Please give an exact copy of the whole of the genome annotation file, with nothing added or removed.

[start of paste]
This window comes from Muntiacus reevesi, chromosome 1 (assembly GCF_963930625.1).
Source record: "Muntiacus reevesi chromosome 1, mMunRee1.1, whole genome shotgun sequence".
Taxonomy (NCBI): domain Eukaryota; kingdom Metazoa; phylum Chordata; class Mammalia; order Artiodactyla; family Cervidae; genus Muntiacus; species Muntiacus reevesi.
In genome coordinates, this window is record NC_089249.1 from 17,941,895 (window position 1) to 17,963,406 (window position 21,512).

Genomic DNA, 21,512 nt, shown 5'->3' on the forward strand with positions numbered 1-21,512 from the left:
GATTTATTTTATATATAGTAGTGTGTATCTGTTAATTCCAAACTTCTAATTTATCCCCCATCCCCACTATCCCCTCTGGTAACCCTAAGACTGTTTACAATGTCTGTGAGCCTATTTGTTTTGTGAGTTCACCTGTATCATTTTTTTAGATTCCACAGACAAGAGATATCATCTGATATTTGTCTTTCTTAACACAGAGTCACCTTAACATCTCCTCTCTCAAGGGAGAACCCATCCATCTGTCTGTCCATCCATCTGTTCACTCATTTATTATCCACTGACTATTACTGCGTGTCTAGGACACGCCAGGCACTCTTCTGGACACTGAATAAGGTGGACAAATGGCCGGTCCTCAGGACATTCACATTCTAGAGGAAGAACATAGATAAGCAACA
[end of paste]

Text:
This window comes from Muntiacus reevesi, chromosome 1 (assembly GCF_963930625.1).
Source record: "Muntiacus reevesi chromosome 1, mMunRee1.1, whole genome shotgun sequence".
Taxonomy (NCBI): domain Eukaryota; kingdom Metazoa; phylum Chordata; class Mammalia; order Artiodactyla; family Cervidae; genus Muntiacus; species Muntiacus reevesi.
In genome coordinates, this window is record NC_089249.1 from 17,941,895 (window position 1) to 17,963,406 (window position 21,512).

Genomic DNA, 21,512 nt, shown 5'->3' on the forward strand with positions numbered 1-21,512 from the left:
GATTTATTTTATATATAGTAGTGTGTATCTGTTAATTCCAAACTTCTAATTTATCCCCCATCCCCACTATCCCCTCTGGTAACCCTAAGACTGTTTACAATGTCTGTGAGCCTATTTGTTTTGTGAGTTCACCTGTATCATTTTTTTAGATTCCACAGACAAGAGATATCATCTGATATTTGTCTTTCTTAACACAGAGTCACCTTAACATCTCCTCTCTCAAGGGAGAACCCATCCATCTGTCTGTCCATCCATCTGTTCACTCATTTATTATCCACTGACTATTACTGCGTGTCTAGGACACGCCAGGCACTCTTCTGGACACTGAATAAGGTGGACAAATGGCCGGTCCTCAGGACATTCACATTCTAGAGGAAGAACATAGATAAGCAACA